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Three Temptations of Spiritual Formation
Spiritual formation is in. One generation ago, evangelical Protestants had hardly heard of the phrase. Now many evangelical seminaries offer programs in spiritual formation. Renovaré, which Richard Foster and others founded in 1989 to cultivate spiritual formation (especially among evangelicals), today offers retreats and resources worldwide. The popular evangelical psychologist Larry Crabb now holds seminars in becoming a spiritual director.
Twenty years ago we were dissatisfied with shallow, rushed "quiet times," longing for resources to help us toward a more meaningful, life-changing interaction with God. Today things are different. For better and for worse, we have more resources available for spiritual formation than we know what to do with.
Formation, like the forming of a pot from clay, brings to mind shaping and molding, helping something potential become something actual. Spiritual formation speaks of a shaping process with reference to the spiritual dimension of a person's life. Christian spiritual formation thus refers to the process by which believers become more fully conformed and united to Christ.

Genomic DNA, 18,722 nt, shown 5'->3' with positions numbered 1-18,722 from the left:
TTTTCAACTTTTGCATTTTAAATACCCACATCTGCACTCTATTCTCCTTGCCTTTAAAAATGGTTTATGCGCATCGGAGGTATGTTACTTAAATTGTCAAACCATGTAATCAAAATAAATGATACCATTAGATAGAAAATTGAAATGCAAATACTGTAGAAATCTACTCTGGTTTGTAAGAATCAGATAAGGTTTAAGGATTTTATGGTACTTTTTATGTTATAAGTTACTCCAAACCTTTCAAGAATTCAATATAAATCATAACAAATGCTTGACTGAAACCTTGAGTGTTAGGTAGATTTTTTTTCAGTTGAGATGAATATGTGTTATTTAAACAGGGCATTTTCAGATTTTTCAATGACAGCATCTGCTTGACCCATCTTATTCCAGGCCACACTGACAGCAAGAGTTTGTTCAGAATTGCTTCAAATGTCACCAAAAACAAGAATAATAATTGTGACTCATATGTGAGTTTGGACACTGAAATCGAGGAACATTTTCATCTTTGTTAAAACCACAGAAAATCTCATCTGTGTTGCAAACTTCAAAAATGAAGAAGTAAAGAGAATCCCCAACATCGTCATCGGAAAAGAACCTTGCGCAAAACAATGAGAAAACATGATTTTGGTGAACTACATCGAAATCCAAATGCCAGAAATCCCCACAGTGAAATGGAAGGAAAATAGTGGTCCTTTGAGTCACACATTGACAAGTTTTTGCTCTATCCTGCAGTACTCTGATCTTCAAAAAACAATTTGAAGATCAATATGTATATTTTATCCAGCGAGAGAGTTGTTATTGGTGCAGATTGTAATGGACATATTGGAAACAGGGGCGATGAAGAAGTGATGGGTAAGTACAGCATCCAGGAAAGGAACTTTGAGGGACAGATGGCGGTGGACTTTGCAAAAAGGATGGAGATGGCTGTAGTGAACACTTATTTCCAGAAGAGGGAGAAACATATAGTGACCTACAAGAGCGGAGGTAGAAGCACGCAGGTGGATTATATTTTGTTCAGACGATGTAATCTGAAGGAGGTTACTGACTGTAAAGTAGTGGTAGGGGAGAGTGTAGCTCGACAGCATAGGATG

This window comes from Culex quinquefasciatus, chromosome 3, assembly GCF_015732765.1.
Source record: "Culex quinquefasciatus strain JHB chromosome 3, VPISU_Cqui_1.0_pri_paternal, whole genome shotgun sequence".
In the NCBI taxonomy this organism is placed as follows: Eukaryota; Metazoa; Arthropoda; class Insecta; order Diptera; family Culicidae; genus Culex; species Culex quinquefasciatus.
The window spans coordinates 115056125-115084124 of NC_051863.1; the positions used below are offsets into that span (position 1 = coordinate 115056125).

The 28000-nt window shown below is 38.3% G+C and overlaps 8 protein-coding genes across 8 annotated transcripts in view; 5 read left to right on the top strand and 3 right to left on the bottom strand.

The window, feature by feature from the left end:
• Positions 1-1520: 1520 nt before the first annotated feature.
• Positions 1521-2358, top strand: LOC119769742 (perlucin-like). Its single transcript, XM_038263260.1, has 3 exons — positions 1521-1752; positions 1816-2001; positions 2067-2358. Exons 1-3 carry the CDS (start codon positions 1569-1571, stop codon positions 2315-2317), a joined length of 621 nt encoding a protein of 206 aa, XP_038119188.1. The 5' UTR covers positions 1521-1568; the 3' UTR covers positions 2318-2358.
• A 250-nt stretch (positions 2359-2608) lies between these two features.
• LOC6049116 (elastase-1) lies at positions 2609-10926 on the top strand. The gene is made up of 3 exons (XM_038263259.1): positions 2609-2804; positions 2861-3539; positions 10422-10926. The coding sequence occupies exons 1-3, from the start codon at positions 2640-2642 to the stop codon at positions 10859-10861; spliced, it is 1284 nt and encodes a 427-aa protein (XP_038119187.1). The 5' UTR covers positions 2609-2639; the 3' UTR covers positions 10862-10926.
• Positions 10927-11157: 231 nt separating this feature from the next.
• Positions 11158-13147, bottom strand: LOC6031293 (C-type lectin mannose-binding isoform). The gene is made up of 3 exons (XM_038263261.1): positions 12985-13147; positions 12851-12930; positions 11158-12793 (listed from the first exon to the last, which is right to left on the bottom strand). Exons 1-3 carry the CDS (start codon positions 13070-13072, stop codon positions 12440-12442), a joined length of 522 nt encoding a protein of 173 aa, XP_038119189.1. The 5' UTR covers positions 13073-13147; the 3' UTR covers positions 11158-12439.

I have been involved in spiritual formation for over 20 years, having stumbled in just as interest was beginning to develop in the evangelical community. I am now watching my students feel the influence of this movement. The growing interest in spiritual formation is, for the most part, very healthy, and can be found in mainline, traditional evangelical, and Pentecostal/charismatic circles. Yet within each of these traditions, tendencies lurk that can rob this movement of authenticity—the authenticity needed to propel this movement into effective personal and social transformation.
Mainline And Christian
Interest in spirituality ...1